Kelo v. City of New London
United States Supreme Court
545 U.S. 469 (2005)
In 2000, the City of New London (defendant) in Connecticut approved a new development project that involved using its eminent domain authority to seize private property to sell to private developers. The city stated that the purpose of this exercise of eminent domain was to create new jobs and increase tax revenues from the sale of property. Kelo (plaintiff) had owned a home in New London for over sixty years. Kelo's property was in one of the areas scheduled to be condemned by the city’s development project. Kelo and nine other private owners (plaintiffs) of property located in the city’s development area brought suit in Connecticut state court to challenge the project on the grounds that it violated the “public use” requirement of the Fifth Amendment. The state trial court granted an injunction prohibiting the taking of some properties but not others. The state court of appeals affirmed in part and reversed in part, upholding all of the takings. The United States Supreme Court granted certiorari.
Rule of Law
Holding and Reasoning (Stevens, J.)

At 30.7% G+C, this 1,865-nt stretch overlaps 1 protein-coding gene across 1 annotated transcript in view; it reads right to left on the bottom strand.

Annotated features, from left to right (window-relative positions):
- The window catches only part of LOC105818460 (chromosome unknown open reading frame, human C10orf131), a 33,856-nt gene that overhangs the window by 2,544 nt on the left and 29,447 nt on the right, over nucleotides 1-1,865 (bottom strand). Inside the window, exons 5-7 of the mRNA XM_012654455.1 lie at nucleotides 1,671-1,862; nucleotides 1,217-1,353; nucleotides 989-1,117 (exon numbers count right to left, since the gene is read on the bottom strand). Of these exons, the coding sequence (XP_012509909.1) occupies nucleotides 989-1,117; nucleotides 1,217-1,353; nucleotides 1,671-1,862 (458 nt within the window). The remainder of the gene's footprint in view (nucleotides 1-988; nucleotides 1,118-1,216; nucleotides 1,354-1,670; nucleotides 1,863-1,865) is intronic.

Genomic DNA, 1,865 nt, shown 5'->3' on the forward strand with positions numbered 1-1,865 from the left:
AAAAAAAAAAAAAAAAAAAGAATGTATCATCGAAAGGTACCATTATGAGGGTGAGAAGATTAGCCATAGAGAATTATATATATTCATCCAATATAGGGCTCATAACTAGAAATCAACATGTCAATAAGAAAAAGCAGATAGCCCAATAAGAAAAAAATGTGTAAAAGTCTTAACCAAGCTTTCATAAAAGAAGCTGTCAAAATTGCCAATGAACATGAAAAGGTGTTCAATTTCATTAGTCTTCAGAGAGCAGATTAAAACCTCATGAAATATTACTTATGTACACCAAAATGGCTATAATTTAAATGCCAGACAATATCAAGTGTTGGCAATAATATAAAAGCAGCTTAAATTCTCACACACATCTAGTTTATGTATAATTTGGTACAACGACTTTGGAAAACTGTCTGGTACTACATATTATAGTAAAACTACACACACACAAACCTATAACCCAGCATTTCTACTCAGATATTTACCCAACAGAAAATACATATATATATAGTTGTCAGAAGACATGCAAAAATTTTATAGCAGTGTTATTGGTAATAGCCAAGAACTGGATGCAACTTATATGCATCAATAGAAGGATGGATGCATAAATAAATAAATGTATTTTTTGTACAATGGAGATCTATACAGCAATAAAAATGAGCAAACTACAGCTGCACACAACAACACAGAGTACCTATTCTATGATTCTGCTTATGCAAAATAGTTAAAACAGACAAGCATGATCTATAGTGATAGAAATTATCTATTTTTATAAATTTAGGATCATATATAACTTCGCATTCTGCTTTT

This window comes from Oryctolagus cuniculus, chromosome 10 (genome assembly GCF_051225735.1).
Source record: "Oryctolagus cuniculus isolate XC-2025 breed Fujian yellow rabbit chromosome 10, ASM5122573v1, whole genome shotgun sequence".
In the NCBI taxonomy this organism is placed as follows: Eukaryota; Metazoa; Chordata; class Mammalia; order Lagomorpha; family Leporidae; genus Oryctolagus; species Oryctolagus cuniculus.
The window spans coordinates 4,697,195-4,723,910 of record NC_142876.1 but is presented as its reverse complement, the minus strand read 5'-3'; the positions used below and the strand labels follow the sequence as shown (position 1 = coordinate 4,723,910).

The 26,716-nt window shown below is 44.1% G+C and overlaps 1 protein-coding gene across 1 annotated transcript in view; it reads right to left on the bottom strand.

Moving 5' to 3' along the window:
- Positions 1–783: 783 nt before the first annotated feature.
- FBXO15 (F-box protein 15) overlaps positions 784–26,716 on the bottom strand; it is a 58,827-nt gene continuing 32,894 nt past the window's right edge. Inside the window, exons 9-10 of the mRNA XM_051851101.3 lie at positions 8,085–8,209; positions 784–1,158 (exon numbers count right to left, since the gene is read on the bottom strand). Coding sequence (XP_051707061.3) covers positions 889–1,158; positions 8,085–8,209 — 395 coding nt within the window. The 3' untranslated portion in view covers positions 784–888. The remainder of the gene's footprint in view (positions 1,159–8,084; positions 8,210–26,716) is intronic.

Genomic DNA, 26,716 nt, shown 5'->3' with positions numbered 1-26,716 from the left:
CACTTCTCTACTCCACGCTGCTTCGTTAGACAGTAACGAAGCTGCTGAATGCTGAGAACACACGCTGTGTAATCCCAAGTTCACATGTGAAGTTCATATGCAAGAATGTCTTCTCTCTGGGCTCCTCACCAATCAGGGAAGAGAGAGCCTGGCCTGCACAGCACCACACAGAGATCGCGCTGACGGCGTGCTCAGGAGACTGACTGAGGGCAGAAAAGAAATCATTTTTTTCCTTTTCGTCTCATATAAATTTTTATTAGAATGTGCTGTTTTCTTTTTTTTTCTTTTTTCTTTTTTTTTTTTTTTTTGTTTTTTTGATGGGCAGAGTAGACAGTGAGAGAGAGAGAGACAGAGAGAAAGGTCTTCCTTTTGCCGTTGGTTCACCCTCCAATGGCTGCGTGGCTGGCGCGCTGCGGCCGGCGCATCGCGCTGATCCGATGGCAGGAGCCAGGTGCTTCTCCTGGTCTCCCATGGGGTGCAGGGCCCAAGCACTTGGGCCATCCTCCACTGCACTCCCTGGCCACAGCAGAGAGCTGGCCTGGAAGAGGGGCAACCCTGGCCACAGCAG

Concurrence (Kennedy, J.)
Dissent (Thomas, J.)
Dissent (O'Connor, J.)
What to do next…
Unlock this case brief with a free (no-commitment) trial membership of Quimbee.
You’ll be in good company: Quimbee is one of the most widely used and trusted sites for law students, serving more than 97,000 law students since 2011. Some law schools—such as Yale, Vanderbilt, Berkeley, and the University of Illinois—even subscribe directly to Quimbee for all their law students. Read our student testimonials.
Learn more about Quimbee’s unique (and proven) approach to achieving great grades at law school.
Quimbee is a company hell-bent on one thing: helping you get an “A” in every course you take in law school, so you can graduate at the top of your class and get a high-paying law job. We’re not just a study aid for law students; we’re the study aid for law students. Read more about Quimbee.
Here's why 153,000 law students have relied on our case briefs:
- Written by law professors and practitioners, not other law students. 13,400 briefs, keyed to 183 casebooks. Top-notch customer support.
- The right amount of information, includes the facts, issues, rule of law, holding and reasoning, and any concurrences and dissents.
- Access in your classes, works on your mobile and tablet. Massive library of related video lessons and high quality multiple-choice questions.
- Easy to use, uniform format for every case brief. Written in plain English, not in legalese. Our briefs summarize and simplify; they don’t just repeat the court’s language.